Marburg concentration training

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The Marburg Concentration Training (MKT) is a self-instruction- based, cognitive-behavioral therapy training for preschool and school children aged five to about twelve years.

It was developed in the early 1990s by the Marburg school psychologist Dieter Krowatschek and presented by him in 1992 at the 10th Federal Conference of the School Psychology Section of the Professional Association of German Psychologists .

It is primarily used in children with attention deficit / hyperactivity disorder . The MKT is intended to teach the children the method of verbal self-instruction as well as basic work techniques for everyday school and homework. Other components are relaxation techniques, for example through autogenic training , and behavior modification, including through positive reinforcement , to improve self-assessment and self-control. The aim is to change from an impulsive to a reflexive cognitive working style.

Its elements are designed for use in the classroom and take six to eight hours of training. In addition to training with the children, there is a home exercise program and accompanying parents' evenings. It is used as a short intervention that is suitable for use in groups, in psychological, learning therapy and occupational therapy practices, but also used by teachers in the classroom. In some places it takes place as an adult education course.

There are several empirical studies in which the MCT was compared with other programs with the same objective and evaluated with regard to its effectiveness. Manfred Beck came to the conclusion that the MCT had only a very minor effect on a test group of 15 third graders. At best, Stefan Witte attested the MKT to have long-term effects without a development boost. Thomas Dreisörner was able to demonstrate improvements in attention performance in individual areas in 15 children who were divided into five groups and who completed the MCT once a week for five weeks in a child and adolescent psychiatric practice. Birgit Schäfer compared the MCT with neurofeedback in a study and attested that the MCT had a particularly large influence on inattentiveness .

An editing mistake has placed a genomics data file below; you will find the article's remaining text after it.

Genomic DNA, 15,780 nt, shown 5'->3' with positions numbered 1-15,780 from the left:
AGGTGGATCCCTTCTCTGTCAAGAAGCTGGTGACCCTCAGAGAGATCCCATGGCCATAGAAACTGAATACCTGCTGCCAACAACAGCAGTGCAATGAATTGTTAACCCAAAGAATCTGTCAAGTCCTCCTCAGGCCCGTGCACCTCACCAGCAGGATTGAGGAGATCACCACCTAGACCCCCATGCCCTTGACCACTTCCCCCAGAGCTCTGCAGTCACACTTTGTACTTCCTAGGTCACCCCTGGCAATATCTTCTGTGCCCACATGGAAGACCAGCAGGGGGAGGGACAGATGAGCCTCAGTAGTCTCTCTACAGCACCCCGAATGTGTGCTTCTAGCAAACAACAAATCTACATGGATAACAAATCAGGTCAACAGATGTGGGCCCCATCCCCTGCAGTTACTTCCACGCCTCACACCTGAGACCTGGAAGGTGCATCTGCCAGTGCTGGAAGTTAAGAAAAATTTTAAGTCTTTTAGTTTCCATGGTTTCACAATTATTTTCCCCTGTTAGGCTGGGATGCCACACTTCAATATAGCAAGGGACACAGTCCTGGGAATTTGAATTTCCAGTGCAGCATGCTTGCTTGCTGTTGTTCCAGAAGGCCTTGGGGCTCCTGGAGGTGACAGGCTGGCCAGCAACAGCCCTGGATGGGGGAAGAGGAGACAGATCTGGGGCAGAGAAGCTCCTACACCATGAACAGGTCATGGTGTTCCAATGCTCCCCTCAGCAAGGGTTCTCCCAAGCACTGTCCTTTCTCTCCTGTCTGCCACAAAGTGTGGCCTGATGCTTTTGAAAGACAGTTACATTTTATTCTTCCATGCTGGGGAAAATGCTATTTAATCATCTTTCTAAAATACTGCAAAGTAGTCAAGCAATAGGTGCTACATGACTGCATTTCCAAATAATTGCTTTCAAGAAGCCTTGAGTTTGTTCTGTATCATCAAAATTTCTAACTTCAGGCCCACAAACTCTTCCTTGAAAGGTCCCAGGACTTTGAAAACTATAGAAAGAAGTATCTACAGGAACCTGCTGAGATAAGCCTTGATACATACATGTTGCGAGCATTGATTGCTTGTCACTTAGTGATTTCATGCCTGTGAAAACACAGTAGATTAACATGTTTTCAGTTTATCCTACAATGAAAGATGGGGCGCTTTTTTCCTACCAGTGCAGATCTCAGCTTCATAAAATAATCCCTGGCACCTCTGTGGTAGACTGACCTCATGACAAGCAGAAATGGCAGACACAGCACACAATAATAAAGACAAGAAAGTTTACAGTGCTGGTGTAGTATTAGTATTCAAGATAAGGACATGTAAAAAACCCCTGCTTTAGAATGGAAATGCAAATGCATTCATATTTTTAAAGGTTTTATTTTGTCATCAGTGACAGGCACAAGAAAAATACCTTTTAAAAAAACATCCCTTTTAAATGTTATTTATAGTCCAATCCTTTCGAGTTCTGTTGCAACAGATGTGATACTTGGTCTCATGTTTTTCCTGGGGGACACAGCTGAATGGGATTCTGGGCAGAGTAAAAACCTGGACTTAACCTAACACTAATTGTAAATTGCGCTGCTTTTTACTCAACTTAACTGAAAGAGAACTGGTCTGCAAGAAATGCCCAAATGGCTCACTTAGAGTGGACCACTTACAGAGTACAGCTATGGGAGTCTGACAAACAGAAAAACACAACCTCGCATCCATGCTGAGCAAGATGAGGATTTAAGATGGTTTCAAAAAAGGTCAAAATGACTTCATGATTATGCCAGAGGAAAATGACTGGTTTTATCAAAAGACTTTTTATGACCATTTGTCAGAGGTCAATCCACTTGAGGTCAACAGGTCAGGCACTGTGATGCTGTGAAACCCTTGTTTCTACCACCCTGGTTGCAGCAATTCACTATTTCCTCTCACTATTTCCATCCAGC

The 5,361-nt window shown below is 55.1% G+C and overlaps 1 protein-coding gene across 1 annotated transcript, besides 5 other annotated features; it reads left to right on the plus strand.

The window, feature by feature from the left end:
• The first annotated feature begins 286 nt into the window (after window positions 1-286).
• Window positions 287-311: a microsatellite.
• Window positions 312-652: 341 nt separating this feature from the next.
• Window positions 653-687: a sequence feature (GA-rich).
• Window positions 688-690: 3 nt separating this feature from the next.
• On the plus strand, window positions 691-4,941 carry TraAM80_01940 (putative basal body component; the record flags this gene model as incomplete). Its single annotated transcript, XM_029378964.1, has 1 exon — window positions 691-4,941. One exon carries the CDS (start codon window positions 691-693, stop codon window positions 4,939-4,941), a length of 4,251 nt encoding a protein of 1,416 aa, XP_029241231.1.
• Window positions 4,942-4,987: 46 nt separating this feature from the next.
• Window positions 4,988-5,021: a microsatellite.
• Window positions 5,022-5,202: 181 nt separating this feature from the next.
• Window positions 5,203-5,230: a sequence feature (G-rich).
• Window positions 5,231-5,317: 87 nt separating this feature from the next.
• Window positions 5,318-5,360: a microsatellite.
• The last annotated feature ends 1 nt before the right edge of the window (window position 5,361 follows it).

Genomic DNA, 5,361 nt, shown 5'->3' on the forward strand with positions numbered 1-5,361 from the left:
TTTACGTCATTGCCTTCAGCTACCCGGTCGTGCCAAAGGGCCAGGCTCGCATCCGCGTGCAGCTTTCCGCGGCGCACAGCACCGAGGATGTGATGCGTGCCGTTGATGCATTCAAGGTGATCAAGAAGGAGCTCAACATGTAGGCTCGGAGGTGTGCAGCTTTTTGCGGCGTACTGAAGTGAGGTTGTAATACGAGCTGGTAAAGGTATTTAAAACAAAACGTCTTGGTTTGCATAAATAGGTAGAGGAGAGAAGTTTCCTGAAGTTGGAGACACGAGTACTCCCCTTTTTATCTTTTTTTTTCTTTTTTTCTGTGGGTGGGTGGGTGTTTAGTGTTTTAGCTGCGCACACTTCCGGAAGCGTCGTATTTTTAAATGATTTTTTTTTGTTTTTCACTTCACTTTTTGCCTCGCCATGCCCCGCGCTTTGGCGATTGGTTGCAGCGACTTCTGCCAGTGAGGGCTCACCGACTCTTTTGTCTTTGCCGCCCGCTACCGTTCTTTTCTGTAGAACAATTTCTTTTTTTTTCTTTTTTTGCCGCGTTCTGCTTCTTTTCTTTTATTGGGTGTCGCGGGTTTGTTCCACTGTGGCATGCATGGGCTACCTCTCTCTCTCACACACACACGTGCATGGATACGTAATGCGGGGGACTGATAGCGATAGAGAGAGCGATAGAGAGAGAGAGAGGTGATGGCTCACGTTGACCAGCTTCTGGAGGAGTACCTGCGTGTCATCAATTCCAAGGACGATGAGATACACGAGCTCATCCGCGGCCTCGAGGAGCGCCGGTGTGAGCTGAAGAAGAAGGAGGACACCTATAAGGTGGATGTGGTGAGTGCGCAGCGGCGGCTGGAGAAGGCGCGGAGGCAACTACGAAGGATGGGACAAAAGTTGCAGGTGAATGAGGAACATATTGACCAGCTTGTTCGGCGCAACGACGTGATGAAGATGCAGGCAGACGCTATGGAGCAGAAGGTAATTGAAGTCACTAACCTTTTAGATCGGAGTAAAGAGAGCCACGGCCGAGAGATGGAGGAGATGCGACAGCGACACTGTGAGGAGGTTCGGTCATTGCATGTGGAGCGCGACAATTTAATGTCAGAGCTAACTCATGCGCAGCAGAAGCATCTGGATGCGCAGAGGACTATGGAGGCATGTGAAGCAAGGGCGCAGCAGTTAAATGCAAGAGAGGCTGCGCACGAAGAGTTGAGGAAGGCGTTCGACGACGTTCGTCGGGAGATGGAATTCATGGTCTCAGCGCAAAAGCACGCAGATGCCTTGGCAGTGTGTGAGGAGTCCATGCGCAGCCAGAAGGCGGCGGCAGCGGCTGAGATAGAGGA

Individual evidence

  1. Psychology goes to school . Deutscher Psychologen-Verlag, Bonn 1994, pp. 172–178.
  2. Julia Rosza: The Marburg concentration training. In: Training programs for educational support. Compendium for practice . Beltz, Weinheim 2003, pp. 47-66.
  3. Manfred Beck: Therapy kit or training program? In: Evaluation as a measure of quality assurance. Pedagogical-psychological interventions put to the test . German Society for Behavioral Therapy, Tübingen 1998, pp. 161–172.
  4. Stefan Witte: Development and evaluation of a video-supported self-instruction training for attention-deficient children . Dissertation, University of Göttingen 2001
  5. Thomas Dreisörner: On the effectiveness of training in children with attention disorders . Dissertation, University of Göttingen 2004
  6. Birgit Schäfer: On the effectiveness of neurofeedback and Marburg concentration training in the therapy of children with attention deficit / hyperactivity disorder (ADHD) . Dissertation, University of Frankfurt 2011


  • Dieter Krowatschek, Sybille Albrecht, Gita Krowatschek: Marburg concentration training (MKT) for kindergarten and preschool children . Borgmann, Dortmund 2004. ISBN 3-86145-269-3 .
  • Dieter Krowatschek, Sybille Albrecht, Gita Krowatschek: Marburg concentration training (MKT) for school children . 6th edition. Borgmann, Dortmund 2004. ISBN 3-86145-265-0 .
  • Holger Domsch, Antje Graf: The Marburg Concentration Training (MKT). In: Praxis Ergotherapie 20. 2007,5, pp. 257–262.